Projecting Tampa Bay Buccaneers Target Distributions

A way of looking at how many times different players will be targeted in an offense is called target distribution (yes, I made that up), and it’s time to take a look at how the Tampa Bay Buccaneers will spread out the football in the passing game. The Bucs are going to de-emphasize the tight end in their passing attack, and that shouldn’t come as a surprise to anyone. With a revamped line, a top-flight receiver in Vincent Jackson, the addition of running back Doug Martin, and the departure of one of the highest-targeted TEs in the NFL in Kellen Winslow Jr., the Buccaneers offense is being shaken up under Greg Schiano and Mike Sullivan.

Jan. 1, 2012; Jacksonville FL, USA; Jacksonville Jaguars safety Dawan Landry (26) tackles Indianapolis Colts tight end Dallas Clark (44) during the second half at EverBank Field. Jacksonville defeated Indianapolis 19-13. Mandatory Credit: Matt Stamey-US PRESSWIRE

Last season, the Buccaneers passing game was dreadful due to subpar pass protection and a huge down year from Josh Freeman. The receivers weren’t any better either, as Winslow digressed from a huge 2010 season and Mike Williams’s regression was even more steep and impactful than Winslow’s. Preston Parker was the only receiver who took a step forward last season, as the expected breakout year from Arrelious Benn did not materialize in year two.

The Buccaneers attempted 588 passes between Josh Freeman and Josh Johnson last year, and LeGarrette Blount and Co. combined for a total of 346 rushes. That leads to a 63%-37% ratio of passing plays to rushing plays.

Under Schiano, expect that number to change in favor of rushing plays to something between 55% and 60% of passing plays. I want to bring up an interesting fact from last season, and that is that Buccaneers opponents ran the ball more (498 times) than they passed it (481 times). The pass-run splits are due to play-calling and the team being down more and having to pass more, but one should still expect a 60-40 pass-to-run ratio at the very least with Doug Martin in the fold.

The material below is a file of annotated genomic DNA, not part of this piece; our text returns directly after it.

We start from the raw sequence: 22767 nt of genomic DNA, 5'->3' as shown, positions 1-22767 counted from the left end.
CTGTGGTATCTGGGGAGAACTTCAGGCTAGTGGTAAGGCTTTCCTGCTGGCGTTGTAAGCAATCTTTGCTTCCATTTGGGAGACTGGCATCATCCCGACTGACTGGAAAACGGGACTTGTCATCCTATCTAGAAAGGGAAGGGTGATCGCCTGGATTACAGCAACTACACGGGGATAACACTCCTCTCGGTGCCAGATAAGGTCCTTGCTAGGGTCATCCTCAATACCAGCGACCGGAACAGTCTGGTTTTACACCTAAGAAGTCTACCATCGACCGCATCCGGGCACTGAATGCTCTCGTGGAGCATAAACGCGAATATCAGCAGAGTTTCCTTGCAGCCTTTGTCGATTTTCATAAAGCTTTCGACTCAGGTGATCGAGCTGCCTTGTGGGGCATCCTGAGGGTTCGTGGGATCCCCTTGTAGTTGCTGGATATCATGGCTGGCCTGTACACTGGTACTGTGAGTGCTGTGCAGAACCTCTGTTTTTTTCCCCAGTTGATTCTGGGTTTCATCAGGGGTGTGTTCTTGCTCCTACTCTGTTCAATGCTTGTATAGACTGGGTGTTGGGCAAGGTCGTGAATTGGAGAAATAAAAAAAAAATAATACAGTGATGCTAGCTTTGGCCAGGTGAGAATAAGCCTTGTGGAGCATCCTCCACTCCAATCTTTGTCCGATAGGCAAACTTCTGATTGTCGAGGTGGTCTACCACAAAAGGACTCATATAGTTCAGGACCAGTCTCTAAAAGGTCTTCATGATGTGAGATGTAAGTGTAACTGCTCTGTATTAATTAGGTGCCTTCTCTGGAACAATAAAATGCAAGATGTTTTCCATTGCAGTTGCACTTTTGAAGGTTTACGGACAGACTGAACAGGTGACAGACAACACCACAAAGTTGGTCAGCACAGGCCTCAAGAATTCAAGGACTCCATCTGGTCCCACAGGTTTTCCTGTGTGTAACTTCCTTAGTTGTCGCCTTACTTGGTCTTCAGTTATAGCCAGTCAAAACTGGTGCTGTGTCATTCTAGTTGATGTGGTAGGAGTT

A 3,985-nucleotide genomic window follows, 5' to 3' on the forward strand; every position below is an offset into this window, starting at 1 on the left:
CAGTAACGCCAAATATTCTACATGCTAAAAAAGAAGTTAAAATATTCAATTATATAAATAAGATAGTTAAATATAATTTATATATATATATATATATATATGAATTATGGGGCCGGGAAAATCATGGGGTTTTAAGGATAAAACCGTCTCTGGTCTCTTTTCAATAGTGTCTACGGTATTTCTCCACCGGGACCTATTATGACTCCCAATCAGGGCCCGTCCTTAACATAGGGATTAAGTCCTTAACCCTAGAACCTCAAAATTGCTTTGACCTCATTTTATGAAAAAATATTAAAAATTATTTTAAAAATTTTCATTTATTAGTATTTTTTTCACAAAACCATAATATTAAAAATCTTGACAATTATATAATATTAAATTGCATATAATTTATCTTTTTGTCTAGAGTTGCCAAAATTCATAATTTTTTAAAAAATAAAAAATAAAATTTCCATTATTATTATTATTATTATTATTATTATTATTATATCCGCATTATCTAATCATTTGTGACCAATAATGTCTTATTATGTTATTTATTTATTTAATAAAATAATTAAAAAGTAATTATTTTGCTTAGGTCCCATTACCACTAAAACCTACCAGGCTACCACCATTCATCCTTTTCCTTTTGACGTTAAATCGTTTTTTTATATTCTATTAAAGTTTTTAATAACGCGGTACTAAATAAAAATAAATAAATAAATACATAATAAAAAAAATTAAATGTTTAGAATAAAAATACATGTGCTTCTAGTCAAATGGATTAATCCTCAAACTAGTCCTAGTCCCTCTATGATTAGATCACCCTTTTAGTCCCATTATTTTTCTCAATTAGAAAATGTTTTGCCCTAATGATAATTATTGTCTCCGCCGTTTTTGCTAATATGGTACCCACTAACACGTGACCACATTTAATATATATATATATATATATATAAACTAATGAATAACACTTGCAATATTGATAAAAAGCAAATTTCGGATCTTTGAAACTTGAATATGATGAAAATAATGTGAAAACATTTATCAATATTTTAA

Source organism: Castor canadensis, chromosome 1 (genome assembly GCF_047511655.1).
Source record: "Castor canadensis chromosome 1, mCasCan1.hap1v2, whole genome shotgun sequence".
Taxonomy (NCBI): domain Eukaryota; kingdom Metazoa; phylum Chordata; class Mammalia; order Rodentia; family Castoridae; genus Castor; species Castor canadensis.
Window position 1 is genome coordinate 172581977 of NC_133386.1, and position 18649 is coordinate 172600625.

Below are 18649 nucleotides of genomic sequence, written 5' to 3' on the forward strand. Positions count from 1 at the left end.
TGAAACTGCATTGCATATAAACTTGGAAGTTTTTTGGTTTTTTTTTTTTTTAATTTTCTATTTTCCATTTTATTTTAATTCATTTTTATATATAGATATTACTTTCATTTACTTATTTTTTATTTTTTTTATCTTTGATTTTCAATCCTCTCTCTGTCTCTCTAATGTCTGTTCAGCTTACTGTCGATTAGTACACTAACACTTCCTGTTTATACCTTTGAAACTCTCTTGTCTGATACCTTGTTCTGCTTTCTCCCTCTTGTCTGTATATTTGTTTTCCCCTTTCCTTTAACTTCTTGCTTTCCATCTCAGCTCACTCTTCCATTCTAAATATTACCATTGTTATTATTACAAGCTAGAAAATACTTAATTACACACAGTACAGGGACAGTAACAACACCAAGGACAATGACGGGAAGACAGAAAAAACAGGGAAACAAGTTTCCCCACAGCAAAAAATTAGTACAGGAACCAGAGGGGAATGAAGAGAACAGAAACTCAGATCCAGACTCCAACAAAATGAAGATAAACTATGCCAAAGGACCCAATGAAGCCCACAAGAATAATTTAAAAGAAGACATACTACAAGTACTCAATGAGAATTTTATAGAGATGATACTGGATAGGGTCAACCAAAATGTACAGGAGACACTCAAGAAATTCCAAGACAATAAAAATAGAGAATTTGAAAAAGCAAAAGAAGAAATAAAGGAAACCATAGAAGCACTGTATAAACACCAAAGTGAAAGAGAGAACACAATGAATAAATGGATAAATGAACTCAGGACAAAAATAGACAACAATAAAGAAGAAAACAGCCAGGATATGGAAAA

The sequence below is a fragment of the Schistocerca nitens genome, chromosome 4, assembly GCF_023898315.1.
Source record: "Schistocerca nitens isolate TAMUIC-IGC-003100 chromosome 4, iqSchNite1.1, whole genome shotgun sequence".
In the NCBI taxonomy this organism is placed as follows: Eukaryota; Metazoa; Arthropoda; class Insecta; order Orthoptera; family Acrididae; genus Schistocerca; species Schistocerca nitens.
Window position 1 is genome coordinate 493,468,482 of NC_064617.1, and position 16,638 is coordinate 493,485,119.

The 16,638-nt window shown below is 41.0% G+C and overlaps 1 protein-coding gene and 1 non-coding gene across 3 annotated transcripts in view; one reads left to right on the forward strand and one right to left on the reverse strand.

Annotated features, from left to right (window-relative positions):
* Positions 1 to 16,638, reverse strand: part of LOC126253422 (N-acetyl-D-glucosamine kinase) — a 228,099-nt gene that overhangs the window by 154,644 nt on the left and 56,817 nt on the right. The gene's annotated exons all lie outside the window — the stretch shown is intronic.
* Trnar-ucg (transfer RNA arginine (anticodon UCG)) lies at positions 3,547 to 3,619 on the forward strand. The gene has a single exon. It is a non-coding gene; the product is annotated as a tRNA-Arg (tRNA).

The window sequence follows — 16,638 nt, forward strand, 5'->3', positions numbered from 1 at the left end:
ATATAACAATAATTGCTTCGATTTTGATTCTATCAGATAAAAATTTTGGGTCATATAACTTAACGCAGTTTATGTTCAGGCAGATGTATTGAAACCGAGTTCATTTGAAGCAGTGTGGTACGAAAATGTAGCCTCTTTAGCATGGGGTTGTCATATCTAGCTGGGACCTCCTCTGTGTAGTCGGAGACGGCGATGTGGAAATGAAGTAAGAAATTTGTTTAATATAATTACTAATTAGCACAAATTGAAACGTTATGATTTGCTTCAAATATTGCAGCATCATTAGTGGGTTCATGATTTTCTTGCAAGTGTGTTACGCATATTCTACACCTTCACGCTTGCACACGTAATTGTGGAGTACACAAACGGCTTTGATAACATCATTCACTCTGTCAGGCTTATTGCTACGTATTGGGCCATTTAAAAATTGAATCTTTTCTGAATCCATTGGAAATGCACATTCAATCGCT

Below is how the targets were spread among each player (4 WR, 2 TE).

Mike Williams: 124, 21.4%

Kellen Winslow Jr.: 121, 20.9%

Preston Parker: 64, 11%

Dezmon Briscoe: 51, 8.8%

Arrelious Benn: 51, 8.8%

Luke Stocker: 17, 2.9%

Notice how the Buccaneers utilized Briscoe and Benn equally, but it seems like they have confidence in Benn in the always-crucial third year. Parker was the No. 2 receiver by virtue of targets, but Freeman was clearly targeting Winslow and Williams the most. Targeting Williams in his down year that heavily did not help. He averaged just 6.2 yards per attempt in an awful year after a terrific rookie campaign, but he will bounce back in year three.

The reason being is that Williams might be too inconsistent to be a No. 1 wideout at this point, but the Buccaneers made the right move and didn’t waste time trying to find a solid No. 2 or 3 wideout. Instead, they went right after a big fish and inked Vincent Jackson to a huge deal.

V-Jax gives Freeman his first legitimate No. 1 receiver, as Jackson was one of the best WRs in the league a few years ago. He will likely receive 130 targets. Williams will get around 90, while Parker will be set to get 50 and Benn 50 (depending on how they feel about him. The other receivers will likely get 50 “vulture” targets.

If the Bucs target their WRs/TEs 450 times next season, that leaves 80 targets for the tight ends. Thus, the tight end will be limited by 58 targets. In those 80 targets, 20 will likely go to Luke Stocker, who will primarily be used as a blocker in this platoon. Meanwhile, Dallas Clark will probably get 60 targets, which would have placed him 26th among tight ends last season.

That could change if Clark takes targets from Jackson or the vulture targets, but I doubt he receives 80 targets and will probably get 60-75 targets  this season. Thus, the Buccaneers are limiting the tight end’s role in the passing game, and they seem content with doing that. It seems like a better policy with a revamped receiving corps due to the addition of a bona fide threat in Jackson.

Even so, the Bucs could give Clark more targets if he is impressive enough, as I doubt they wouldn’t give him more opportunities if he plays well enough. That may not happen with his age and injury history, and there are question marks surrounding him. If he gets 65 targets and catches 65% of them, then he finishes the year with 42 receptions and the Bucs will be content with that production.

Remember, these are only estimates of what will happen based on data from last season, but there is a new coaching staff, new players, and a new method. I tried to take that into account with the above projections, but they are rough. Even so, they give a good estimation of the break down of targets for the wideouts and tight ends involved in the Buccaneers passing game.

You can follow Joe Soriano on Twitter @SorianoJoe.

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Topics: Arrelious Benn, Dallas Clark, Dezmon Briscoe, Doug Martin, Greg Schiano, Josh Freeman, Josh Johnson, Kellen Winslow Jr., LeGarrette Blount, Luke Stocker, Mike Sullivan, Mike Williams, Preston Parker, Tampa Bay Buccaneers, Vincent Jackson

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